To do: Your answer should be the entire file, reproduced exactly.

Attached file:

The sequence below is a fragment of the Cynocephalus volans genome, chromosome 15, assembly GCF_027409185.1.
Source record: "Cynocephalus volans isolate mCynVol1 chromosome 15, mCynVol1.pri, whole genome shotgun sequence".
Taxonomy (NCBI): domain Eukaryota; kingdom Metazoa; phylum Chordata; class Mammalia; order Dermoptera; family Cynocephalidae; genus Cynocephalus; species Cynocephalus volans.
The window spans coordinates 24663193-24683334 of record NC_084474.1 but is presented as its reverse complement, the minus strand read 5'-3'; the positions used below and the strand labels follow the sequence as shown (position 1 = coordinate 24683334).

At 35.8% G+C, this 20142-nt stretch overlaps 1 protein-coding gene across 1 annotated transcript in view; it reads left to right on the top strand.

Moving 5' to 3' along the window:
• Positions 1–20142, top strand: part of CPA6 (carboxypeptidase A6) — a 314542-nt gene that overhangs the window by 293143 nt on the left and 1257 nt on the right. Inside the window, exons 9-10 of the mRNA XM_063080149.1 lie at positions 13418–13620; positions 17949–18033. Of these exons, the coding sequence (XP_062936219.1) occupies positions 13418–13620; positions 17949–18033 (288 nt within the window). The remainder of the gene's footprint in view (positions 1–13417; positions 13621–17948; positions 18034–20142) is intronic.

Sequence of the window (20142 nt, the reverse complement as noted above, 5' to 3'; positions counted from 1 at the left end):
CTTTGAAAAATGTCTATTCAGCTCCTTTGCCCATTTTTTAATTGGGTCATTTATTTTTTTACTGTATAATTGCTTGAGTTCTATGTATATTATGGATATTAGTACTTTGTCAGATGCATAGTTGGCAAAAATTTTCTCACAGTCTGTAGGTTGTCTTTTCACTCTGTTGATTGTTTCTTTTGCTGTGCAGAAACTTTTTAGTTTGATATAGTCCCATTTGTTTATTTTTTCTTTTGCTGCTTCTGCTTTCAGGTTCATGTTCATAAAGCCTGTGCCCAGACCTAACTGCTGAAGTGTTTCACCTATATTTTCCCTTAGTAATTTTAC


The sequence below is a fragment of the Cynocephalus volans genome, chromosome 15, assembly GCF_027409185.1.
Source record: "Cynocephalus volans isolate mCynVol1 chromosome 15, mCynVol1.pri, whole genome shotgun sequence".
Taxonomy (NCBI): domain Eukaryota; kingdom Metazoa; phylum Chordata; class Mammalia; order Dermoptera; family Cynocephalidae; genus Cynocephalus; species Cynocephalus volans.
The window spans coordinates 24663193-24683334 of record NC_084474.1 but is presented as its reverse complement, the minus strand read 5'-3'; the positions used below and the strand labels follow the sequence as shown (position 1 = coordinate 24683334).

At 35.8% G+C, this 20142-nt stretch overlaps 1 protein-coding gene across 1 annotated transcript in view; it reads left to right on the top strand.

Moving 5' to 3' along the window:
• Positions 1–20142, top strand: part of CPA6 (carboxypeptidase A6) — a 314542-nt gene that overhangs the window by 293143 nt on the left and 1257 nt on the right. Inside the window, exons 9-10 of the mRNA XM_063080149.1 lie at positions 13418–13620; positions 17949–18033. Of these exons, the coding sequence (XP_062936219.1) occupies positions 13418–13620; positions 17949–18033 (288 nt within the window). The remainder of the gene's footprint in view (positions 1–13417; positions 13621–17948; positions 18034–20142) is intronic.

Sequence of the window (20142 nt, the reverse complement as noted above, 5' to 3'; positions counted from 1 at the left end):
CTTTGAAAAATGTCTATTCAGCTCCTTTGCCCATTTTTTAATTGGGTCATTTATTTTTTTACTGTATAATTGCTTGAGTTCTATGTATATTATGGATATTAGTACTTTGTCAGATGCATAGTTGGCAAAAATTTTCTCACAGTCTGTAGGTTGTCTTTTCACTCTGTTGATTGTTTCTTTTGCTGTGCAGAAACTTTTTAGTTTGATATAGTCCCATTTGTTTATTTTTTCTTTTGCTGCTTCTGCTTTCAGGTTCATGTTCATAAAGCCTGTGCCCAGACCTAACTGCTGAAGTGTTTCACCTATATTTTCCCTTAGTAATTTTAC